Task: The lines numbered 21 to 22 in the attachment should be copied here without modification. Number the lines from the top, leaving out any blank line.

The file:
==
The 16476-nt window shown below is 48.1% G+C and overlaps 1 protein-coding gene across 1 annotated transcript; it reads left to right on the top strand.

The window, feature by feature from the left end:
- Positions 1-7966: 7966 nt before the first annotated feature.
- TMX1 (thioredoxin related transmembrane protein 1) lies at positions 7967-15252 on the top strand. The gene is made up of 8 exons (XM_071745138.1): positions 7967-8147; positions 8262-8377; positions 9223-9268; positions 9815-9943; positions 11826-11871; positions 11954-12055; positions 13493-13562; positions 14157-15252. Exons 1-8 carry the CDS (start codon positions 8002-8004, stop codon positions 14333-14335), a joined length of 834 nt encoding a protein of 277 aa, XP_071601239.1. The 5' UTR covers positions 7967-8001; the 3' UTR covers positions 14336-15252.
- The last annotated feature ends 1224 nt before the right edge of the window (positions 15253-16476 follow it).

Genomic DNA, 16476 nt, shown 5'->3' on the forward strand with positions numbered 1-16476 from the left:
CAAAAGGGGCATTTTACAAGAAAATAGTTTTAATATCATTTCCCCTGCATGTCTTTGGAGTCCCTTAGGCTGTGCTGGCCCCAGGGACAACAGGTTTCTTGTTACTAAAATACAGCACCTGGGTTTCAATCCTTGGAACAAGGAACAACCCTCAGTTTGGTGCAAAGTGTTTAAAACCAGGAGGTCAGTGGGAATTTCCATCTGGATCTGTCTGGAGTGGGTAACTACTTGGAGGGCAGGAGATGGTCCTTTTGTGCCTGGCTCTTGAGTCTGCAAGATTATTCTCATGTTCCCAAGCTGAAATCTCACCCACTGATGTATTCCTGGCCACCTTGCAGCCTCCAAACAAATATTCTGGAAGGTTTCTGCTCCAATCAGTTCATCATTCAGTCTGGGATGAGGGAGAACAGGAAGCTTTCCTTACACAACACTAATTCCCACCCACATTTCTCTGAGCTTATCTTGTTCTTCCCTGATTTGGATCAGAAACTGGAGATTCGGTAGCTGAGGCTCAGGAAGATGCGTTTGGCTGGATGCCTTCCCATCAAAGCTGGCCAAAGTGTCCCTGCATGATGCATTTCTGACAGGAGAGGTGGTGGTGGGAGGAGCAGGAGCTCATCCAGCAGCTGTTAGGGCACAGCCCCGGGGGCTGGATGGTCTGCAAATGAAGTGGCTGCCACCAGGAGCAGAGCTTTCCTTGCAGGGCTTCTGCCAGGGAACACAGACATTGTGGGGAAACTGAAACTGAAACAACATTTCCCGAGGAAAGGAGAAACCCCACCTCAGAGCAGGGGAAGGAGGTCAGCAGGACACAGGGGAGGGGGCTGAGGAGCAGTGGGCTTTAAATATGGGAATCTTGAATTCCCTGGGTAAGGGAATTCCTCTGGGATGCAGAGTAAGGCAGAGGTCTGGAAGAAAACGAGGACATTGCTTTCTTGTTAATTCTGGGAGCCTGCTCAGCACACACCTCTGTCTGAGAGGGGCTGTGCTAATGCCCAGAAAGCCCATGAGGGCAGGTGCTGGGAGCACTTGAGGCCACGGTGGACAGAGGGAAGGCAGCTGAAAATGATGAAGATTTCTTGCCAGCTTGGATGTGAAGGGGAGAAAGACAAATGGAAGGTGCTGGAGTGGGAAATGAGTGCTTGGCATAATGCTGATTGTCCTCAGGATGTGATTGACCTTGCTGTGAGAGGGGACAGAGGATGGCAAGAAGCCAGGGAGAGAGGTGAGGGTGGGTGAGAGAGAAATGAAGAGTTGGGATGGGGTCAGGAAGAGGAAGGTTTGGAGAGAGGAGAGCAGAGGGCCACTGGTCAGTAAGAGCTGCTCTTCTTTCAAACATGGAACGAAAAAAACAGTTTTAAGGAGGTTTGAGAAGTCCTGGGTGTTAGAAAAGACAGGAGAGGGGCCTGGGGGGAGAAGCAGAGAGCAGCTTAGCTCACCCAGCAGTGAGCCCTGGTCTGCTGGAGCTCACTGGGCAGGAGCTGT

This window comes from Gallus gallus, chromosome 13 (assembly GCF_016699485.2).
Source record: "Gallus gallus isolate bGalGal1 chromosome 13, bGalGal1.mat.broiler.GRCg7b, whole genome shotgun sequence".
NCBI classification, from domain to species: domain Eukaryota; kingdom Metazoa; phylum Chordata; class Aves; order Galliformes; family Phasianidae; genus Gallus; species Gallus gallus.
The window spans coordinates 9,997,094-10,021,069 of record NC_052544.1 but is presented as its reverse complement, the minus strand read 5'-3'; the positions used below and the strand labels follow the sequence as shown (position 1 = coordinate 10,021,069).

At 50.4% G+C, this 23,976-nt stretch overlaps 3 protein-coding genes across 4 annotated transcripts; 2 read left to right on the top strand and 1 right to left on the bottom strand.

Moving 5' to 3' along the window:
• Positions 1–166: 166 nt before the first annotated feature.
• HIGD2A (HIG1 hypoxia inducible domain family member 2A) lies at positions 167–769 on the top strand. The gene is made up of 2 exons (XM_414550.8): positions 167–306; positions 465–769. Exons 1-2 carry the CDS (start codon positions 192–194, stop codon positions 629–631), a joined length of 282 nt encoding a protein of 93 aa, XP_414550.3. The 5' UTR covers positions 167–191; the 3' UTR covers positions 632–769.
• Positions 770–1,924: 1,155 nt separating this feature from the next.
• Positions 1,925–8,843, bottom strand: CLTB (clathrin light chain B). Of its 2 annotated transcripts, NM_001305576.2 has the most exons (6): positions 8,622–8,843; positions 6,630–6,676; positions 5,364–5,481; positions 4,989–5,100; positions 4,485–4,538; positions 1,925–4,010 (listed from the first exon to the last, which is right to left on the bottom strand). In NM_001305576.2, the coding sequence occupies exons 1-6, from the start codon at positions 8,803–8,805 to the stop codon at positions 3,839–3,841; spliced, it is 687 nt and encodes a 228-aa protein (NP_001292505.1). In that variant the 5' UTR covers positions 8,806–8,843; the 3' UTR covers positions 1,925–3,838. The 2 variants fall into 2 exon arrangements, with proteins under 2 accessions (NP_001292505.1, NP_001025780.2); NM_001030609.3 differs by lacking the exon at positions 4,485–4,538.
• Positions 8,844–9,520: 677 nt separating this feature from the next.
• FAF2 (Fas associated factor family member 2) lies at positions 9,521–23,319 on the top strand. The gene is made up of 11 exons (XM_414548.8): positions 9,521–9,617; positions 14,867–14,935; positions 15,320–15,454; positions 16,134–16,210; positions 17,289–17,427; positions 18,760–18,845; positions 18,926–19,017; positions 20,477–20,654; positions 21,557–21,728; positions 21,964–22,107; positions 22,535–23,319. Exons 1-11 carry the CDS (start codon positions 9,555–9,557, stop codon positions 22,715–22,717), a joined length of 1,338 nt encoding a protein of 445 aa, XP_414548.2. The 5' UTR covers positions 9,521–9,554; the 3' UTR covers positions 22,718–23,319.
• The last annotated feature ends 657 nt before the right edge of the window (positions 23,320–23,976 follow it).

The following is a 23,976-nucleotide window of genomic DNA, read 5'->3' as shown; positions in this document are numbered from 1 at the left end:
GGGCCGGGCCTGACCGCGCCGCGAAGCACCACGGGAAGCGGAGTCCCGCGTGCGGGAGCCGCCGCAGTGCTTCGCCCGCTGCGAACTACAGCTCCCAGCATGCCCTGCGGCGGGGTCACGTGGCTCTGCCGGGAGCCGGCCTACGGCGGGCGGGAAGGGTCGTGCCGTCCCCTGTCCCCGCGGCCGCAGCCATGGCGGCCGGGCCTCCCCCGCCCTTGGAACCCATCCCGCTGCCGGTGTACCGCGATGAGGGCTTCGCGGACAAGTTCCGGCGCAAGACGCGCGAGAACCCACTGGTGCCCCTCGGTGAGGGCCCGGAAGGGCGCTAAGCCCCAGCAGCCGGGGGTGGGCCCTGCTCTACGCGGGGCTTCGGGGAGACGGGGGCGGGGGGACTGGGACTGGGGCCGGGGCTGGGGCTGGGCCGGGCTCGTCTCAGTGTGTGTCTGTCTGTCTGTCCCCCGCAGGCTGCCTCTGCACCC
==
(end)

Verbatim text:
The following is a 23,976-nucleotide window of genomic DNA, read 5'->3' as shown; positions in this document are numbered from 1 at the left end:
GGGCCGGGCCTGACCGCGCCGCGAAGCACCACGGGAAGCGGAGTCCCGCGTGCGGGAGCCGCCGCAGTGCTTCGCCCGCTGCGAACTACAGCTCCCAGCATGCCCTGCGGCGGGGTCACGTGGCTCTGCCGGGAGCCGGCCTACGGCGGGCGGGAAGGGTCGTGCCGTCCCCTGTCCCCGCGGCCGCAGCCATGGCGGCCGGGCCTCCCCCGCCCTTGGAACCCATCCCGCTGCCGGTGTACCGCGATGAGGGCTTCGCGGACAAGTTCCGGCGCAAGACGCGCGAGAACCCACTGGTGCCCCTCGGTGAGGGCCCGGAAGGGCGCTAAGCCCCAGCAGCCGGGGGTGGGCCCTGCTCTACGCGGGGCTTCGGGGAGACGGGGGCGGGGGGACTGGGACTGGGGCCGGGGCTGGGGCTGGGCCGGGCTCGTCTCAGTGTGTGTCTGTCTGTCTGTCCCCCGCAGGCTGCCTCTGCACCC